Metastasis, a fatal complication of breast cancer, does not fully benefit from available therapies. In this study, we investigated whether ATIP3, the major product of 8p22 MTUS1 gene, may be a novel biomarker and therapeutic target for metastatic breast tumors. We show that ATIP3 is a prognostic marker for overall survival among patients with breast cancer. Notably, among metastatic tumors, low ATIP3 levels associate with decreased survival of the patients. By using a well-defined experimental mouse model of cancer metastasis, we show that ATIP3 expression delays the time-course of metastatic progression and limits the number and size of metastases in vivo. In functional studies, ATIP3 silencing increases breast cancer cell migration, whereas ATIP3 expression significantly reduces cell motility and directionality. We report here that ATIP3 is a potent microtubule-stabilizing protein whose depletion increases microtubule dynamics. Our data support the notion that by decreasing microtubule dynamics, ATIP3 controls the ability of microtubule tips to reach the cell cortex during migration, a mechanism that may account for reduced cancer cell motility and metastasis. Of interest, we identify a functional ATIP3 domain that associates with microtubules and recapitulates the effects of ATIP3 on microtubule dynamics, cell proliferation, and migration. Our study is a major step toward the development of new personalized treatments against metastatic breast tumors that have lost ATIP3 expression.

Loo LW, Tiirikainen M, Cheng I, et al.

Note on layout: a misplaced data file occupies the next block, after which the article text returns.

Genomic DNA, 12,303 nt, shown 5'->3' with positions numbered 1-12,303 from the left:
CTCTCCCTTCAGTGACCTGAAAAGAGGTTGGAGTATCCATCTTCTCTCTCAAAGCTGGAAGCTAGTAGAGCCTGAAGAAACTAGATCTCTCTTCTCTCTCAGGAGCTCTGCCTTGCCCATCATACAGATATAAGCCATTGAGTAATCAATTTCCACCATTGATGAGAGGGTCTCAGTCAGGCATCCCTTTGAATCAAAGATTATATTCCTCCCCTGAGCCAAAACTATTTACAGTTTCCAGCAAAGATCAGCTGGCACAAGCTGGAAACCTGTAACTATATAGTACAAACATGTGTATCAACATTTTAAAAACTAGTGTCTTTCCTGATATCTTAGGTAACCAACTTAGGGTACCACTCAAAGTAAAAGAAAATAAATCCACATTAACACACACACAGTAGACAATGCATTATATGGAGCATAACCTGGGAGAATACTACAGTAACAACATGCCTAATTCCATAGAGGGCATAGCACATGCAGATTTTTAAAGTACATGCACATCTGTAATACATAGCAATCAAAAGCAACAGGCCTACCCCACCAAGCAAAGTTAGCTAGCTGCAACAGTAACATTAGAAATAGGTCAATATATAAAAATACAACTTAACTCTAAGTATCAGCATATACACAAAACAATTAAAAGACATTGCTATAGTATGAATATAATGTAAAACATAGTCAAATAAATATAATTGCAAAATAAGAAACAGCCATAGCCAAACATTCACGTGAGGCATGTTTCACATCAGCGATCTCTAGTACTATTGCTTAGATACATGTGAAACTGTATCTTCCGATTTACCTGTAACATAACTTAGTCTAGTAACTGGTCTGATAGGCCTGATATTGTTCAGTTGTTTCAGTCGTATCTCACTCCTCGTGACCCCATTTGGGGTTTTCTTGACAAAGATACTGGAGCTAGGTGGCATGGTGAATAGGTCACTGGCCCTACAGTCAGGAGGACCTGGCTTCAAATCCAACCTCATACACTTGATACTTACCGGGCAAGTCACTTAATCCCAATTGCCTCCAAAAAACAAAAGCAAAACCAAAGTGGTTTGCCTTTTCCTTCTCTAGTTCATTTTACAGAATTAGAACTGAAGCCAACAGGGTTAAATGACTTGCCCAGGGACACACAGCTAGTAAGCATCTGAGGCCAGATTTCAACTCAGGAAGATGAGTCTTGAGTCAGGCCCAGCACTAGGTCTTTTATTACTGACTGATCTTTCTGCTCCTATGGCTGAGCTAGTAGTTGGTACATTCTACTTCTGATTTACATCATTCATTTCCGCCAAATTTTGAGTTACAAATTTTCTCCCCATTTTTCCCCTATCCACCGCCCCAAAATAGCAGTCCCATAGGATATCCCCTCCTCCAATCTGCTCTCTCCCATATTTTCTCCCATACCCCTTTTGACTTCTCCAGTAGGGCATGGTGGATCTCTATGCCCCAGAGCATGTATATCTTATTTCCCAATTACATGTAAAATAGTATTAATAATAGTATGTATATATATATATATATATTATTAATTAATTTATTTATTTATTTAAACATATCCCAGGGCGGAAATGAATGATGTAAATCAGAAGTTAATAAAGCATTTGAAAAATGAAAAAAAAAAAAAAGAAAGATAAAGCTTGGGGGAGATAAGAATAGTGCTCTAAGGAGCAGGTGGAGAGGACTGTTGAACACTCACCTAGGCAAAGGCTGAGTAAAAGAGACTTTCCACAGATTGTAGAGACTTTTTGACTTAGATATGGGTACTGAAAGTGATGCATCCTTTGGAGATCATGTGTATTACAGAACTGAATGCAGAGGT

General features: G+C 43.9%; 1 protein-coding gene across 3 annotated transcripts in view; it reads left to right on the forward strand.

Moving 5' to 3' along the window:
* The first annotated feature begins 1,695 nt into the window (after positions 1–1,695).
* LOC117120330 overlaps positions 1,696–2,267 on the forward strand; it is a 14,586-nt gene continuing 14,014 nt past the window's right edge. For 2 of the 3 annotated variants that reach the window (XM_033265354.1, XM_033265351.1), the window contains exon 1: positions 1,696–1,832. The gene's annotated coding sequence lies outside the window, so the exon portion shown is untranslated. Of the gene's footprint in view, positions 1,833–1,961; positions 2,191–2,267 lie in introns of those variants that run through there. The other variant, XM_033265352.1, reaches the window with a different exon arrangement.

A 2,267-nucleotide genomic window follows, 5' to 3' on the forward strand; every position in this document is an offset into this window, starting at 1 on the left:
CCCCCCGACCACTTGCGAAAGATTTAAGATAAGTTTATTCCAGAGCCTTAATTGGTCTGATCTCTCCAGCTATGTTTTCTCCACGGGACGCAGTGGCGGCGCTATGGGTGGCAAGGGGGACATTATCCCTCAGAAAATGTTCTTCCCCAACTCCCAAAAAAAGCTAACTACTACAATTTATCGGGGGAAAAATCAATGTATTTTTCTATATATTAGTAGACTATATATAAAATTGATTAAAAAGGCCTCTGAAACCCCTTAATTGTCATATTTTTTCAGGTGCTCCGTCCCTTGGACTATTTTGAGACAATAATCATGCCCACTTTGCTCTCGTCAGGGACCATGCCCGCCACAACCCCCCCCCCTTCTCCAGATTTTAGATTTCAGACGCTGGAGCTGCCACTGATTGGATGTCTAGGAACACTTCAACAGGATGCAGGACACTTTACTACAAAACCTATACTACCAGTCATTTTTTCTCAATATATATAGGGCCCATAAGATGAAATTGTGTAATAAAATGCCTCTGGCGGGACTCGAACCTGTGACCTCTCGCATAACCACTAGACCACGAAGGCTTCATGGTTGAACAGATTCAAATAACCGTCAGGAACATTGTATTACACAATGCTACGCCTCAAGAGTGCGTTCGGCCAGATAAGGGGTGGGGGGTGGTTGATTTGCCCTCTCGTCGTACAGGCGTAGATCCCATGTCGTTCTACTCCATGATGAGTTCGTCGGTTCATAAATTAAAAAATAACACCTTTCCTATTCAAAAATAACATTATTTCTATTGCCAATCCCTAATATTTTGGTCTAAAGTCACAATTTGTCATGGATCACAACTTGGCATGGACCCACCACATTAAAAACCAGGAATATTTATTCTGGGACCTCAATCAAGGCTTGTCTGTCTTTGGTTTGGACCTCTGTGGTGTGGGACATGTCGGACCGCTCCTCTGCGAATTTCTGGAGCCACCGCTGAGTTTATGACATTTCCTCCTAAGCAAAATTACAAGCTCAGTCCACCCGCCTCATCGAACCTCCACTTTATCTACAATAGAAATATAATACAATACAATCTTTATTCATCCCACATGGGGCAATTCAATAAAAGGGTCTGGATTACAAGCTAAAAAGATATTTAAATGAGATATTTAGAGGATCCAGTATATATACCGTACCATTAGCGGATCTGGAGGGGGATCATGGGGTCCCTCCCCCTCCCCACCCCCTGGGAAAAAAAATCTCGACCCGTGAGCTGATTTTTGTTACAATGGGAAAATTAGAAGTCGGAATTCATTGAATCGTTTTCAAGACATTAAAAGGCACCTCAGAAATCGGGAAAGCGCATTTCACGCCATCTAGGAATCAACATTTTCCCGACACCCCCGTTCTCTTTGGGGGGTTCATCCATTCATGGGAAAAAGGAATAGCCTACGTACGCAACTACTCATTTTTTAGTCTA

Integrated analysis of genome-wide copy number alterations and gene expression in microsatellite stable, CpG island methylator phenotype-negative colon cancer.
Genes Chromosomes Cancer. 2013; 52(5):450-66 [PubMed] Free Access to Full Article Related Publications
Microsatellite stable (MSS), CpG island methylator phenotype (CIMP)-negative colorectal tumors, the most prevalent molecular subtype of colorectal cancer, are associated with extensive copy number alteration (CNA) events and aneuploidy. We report on the identification of characteristic recurrent CNA (with frequency >25%) events and associated gene expression profiles for a total of 40 paired tumor and adjacent normal colon tissues using genome-wide microarrays. We observed recurrent CNAs, namely gains at 1q, 7p, 7q, 8p12-11, 8q, 12p13, 13q, 20p, 20q, Xp, and Xq and losses at 1p36, 1p31, 1p21, 4p15-12, 4q12-35, 5q21-22, 6q26, 8p, 14q, 15q11-12, 17p, 18p, 18q, 21q21-22, and 22q. Within these genomic regions we identified 356 genes with significant differential expression (P < 0.0001 and ±1.5-fold change) in the tumor compared to adjacent normal tissue. Gene ontology and pathway analyses indicated that many of these genes were involved in functional mechanisms that regulate cell cycle, cell death, and metabolism. An amplicon present in >70% of the tumor samples at 20q11-20q13 contained several cancer-related genes (AHCY, POFUT1, RPN2, TH1L, and PRPF6) that were upregulated and demonstrated a significant linear correlation (P < 0.05) for gene dosage and gene expression. Copy number loss at 8p, a CNA associated with adenocarcinoma and poor prognosis, was observed in >50% of the tumor samples and demonstrated a significant linear correlation for gene dosage and gene expression for two potential tumor suppressor genes, MTUS1 (8p22) and PPP2CB (8p12). The results from our integration analysis illustrate the complex relationship between genomic alterations and gene expression in colon cancer.